You won’t be able to jump right back in where you left off after an extended absence. Start slowly, by lowering the intensity and duration of exercise until you feel comfortable. Starting back too soon, or too intense, puts you at risk of weakening your immune system or hurting yourself.

When your worried about a relapse
Sometimes a day of missing the gym triggers fears of a relapse. In this case it’s important to know your own limits. If missing a day of exercise will make you feel worse (which is sometimes the case with regular exercisers) consider scaling it back a notch. Try a walk instead of a run or substitute yoga in place of your regular conditioning class.

Start slow and progress to a moderate intensity – but only if you are feeling up to it. Do what you can do; if you can’t do, don’t.

Monday, May 1, 2017

Running High - It's Marathon Week!

It's that time again. When my alarm goes off on May 7th I'll be in downtown Pittsburgh and it will be race morning. That's just 6 more sleeps. Well, definitely 5 more sleeps and likely 1 night of tossing and turning.

I never know what to expect on race morning; I'm a bundle of nerves and questions. What is the weather doing? Did I train enough? Did I eat right this week? Did I hydrate enough? Did I remember my Body Glide, Blister Shield and Tylenol Arthritis? Where's the coffee? Is my Garmin charged? What about my iPod?

When I was the the recent Arts & Science of Health Promotion Conference a facilitator asked if anyone in the room had ever experienced the  "runner's high". I raised my hand, along with about 50% of the people in the room. We tend to be an active bunch. Then he asked when we experience it - and that's when I realized my answer was really it depends.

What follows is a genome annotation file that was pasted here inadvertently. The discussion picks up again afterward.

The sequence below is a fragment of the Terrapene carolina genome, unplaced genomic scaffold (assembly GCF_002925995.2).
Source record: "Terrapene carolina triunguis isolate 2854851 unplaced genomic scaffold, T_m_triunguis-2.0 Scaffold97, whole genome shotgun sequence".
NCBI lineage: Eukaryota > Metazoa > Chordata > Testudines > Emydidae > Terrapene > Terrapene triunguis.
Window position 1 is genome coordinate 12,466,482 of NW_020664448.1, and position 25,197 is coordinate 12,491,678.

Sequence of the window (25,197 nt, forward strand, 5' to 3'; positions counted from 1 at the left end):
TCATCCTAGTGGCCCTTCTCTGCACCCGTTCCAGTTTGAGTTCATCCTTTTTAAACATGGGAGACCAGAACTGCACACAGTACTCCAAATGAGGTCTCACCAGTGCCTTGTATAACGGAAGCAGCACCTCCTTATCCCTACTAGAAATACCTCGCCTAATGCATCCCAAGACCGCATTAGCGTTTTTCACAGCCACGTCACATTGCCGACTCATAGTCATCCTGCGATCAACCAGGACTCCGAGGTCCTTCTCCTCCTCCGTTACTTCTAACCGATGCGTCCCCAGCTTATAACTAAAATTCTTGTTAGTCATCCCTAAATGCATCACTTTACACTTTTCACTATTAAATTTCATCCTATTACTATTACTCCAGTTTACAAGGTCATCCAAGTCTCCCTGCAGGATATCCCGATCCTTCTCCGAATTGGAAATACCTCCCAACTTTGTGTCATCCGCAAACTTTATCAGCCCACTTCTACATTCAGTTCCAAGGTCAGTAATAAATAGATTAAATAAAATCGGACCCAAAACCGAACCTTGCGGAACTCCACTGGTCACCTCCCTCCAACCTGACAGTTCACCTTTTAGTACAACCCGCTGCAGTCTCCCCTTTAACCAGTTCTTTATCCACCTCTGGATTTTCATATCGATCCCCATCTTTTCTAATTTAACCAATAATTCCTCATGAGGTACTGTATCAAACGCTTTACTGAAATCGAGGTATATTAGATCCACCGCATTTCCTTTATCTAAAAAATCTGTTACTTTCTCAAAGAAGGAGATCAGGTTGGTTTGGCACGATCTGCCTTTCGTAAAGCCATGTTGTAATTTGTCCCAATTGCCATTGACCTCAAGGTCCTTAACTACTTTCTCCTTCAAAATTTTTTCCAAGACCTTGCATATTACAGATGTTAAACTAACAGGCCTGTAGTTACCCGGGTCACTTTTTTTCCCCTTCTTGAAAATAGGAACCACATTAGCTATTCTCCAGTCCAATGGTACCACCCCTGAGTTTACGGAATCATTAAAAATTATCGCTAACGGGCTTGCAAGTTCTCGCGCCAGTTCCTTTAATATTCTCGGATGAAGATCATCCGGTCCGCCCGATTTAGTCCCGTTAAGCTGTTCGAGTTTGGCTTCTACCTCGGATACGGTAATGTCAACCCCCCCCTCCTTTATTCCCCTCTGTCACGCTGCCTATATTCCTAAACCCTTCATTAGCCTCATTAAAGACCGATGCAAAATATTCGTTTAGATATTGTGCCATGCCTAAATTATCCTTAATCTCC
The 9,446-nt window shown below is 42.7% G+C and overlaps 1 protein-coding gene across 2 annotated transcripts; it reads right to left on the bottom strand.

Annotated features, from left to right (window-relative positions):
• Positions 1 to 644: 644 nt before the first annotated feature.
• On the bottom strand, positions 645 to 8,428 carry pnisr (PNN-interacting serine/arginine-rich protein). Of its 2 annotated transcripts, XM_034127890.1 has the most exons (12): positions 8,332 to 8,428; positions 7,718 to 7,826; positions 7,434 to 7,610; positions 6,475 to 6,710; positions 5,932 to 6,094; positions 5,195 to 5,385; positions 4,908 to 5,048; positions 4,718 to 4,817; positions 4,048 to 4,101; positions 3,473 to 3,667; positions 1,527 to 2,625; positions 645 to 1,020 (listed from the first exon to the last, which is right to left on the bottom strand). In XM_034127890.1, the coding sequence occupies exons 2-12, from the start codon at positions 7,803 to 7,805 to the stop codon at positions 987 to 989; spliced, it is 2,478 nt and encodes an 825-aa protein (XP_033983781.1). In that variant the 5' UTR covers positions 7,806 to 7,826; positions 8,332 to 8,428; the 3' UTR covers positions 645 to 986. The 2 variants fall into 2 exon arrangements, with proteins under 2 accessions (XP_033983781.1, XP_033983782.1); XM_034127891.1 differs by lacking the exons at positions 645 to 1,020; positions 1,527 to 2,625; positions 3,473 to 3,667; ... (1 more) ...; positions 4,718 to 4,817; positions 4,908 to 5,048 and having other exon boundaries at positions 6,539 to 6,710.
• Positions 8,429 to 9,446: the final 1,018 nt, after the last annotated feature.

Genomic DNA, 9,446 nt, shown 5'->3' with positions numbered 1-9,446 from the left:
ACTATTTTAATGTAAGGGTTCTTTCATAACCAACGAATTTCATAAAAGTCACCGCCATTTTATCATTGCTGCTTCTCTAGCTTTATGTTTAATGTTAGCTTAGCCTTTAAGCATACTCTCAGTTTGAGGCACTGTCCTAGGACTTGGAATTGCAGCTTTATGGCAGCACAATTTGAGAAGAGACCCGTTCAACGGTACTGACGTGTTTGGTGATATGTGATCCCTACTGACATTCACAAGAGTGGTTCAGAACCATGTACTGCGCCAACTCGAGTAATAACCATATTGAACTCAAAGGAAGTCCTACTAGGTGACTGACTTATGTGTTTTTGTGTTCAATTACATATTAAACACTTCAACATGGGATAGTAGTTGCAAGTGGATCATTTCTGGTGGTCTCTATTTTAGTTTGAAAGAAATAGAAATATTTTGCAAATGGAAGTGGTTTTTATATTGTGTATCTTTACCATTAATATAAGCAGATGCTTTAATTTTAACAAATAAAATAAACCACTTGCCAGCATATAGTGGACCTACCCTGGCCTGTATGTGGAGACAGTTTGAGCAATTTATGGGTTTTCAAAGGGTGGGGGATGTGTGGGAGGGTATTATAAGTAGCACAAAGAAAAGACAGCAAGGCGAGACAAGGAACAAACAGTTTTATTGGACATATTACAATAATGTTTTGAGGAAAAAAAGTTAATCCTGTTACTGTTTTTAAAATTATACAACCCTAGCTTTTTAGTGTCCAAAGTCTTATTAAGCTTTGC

A few weeks ago I went out on a 10 mile run and never got there - something in my body just wasn't feeling it. I averaged over 11 minutes a mile; slower than even my worst marathon time. I couldn't get out of my own head. Side note: I realize I'm not elite runner but geez - that was a hard day for me!

Last week I went out for a 15 miler and I was hitting on all cylinders. My high came around the halfway point, which is about normal on longer training runs. Whether it's 8 miles or 15 miles, I fall into my rhythm around the halfway point - my confidence soars, my heart races a little faster (in a good way!) and I get a little pep in my step. "I can do this, and nothing can stop me" I think to myself.

On race morning, though, it's different. My high starts the moment the gun goes off. The beating heart, the questions and buzz in my brain, the knot in my stomach and the shaky legs - it's all in anticipation of the big event! All the training, all the anticipation comes to a head.

But then something amazing happens...I hear the pop of the gun, my legs start to move, my mind clears and I feel like I'm ready to conquer the world.

Other posts related to what I am doing this week:
Dairy, Soy & Gluten Free Race Week (PS: Last time I followed this plan I missed a PR by 2 minutes)

Steel City Greyhounds - #RunForAReason ($755 of $1,000 raised)